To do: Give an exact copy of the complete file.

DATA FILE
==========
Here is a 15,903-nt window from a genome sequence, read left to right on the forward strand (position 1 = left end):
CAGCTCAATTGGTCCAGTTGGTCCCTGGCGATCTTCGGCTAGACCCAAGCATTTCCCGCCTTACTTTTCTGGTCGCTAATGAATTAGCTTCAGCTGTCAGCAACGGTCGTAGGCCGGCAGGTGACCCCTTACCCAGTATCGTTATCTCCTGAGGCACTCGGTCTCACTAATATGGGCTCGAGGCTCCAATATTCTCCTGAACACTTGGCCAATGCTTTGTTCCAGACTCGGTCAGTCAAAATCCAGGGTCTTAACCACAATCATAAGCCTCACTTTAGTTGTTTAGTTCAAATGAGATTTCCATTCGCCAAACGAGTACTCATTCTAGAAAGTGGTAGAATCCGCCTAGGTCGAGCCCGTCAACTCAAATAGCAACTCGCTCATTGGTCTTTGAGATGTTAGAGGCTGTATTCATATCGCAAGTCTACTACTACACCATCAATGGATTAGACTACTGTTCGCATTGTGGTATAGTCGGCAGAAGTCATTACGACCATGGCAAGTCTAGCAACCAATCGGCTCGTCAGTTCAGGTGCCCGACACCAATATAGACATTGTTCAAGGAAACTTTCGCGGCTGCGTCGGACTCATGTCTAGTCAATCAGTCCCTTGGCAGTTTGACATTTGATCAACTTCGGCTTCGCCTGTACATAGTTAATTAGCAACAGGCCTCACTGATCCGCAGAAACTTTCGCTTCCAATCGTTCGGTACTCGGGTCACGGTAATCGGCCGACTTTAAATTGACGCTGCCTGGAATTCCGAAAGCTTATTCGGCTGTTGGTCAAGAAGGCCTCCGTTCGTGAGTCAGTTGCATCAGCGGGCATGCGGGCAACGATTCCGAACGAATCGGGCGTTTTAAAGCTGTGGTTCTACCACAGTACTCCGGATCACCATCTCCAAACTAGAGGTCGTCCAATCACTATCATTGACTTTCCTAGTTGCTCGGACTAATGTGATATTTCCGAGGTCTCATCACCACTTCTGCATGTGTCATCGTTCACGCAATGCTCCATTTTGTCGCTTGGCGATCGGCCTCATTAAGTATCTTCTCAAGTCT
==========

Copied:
Here is a 15,903-nt window from a genome sequence, read left to right on the forward strand (position 1 = left end):
CAGCTCAATTGGTCCAGTTGGTCCCTGGCGATCTTCGGCTAGACCCAAGCATTTCCCGCCTTACTTTTCTGGTCGCTAATGAATTAGCTTCAGCTGTCAGCAACGGTCGTAGGCCGGCAGGTGACCCCTTACCCAGTATCGTTATCTCCTGAGGCACTCGGTCTCACTAATATGGGCTCGAGGCTCCAATATTCTCCTGAACACTTGGCCAATGCTTTGTTCCAGACTCGGTCAGTCAAAATCCAGGGTCTTAACCACAATCATAAGCCTCACTTTAGTTGTTTAGTTCAAATGAGATTTCCATTCGCCAAACGAGTACTCATTCTAGAAAGTGGTAGAATCCGCCTAGGTCGAGCCCGTCAACTCAAATAGCAACTCGCTCATTGGTCTTTGAGATGTTAGAGGCTGTATTCATATCGCAAGTCTACTACTACACCATCAATGGATTAGACTACTGTTCGCATTGTGGTATAGTCGGCAGAAGTCATTACGACCATGGCAAGTCTAGCAACCAATCGGCTCGTCAGTTCAGGTGCCCGACACCAATATAGACATTGTTCAAGGAAACTTTCGCGGCTGCGTCGGACTCATGTCTAGTCAATCAGTCCCTTGGCAGTTTGACATTTGATCAACTTCGGCTTCGCCTGTACATAGTTAATTAGCAACAGGCCTCACTGATCCGCAGAAACTTTCGCTTCCAATCGTTCGGTACTCGGGTCACGGTAATCGGCCGACTTTAAATTGACGCTGCCTGGAATTCCGAAAGCTTATTCGGCTGTTGGTCAAGAAGGCCTCCGTTCGTGAGTCAGTTGCATCAGCGGGCATGCGGGCAACGATTCCGAACGAATCGGGCGTTTTAAAGCTGTGGTTCTACCACAGTACTCCGGATCACCATCTCCAAACTAGAGGTCGTCCAATCACTATCATTGACTTTCCTAGTTGCTCGGACTAATGTGATATTTCCGAGGTCTCATCACCACTTCTGCATGTGTCATCGTTCACGCAATGCTCCATTTTGTCGCTTGGCGATCGGCCTCATTAAGTATCTTCTCAAGTCT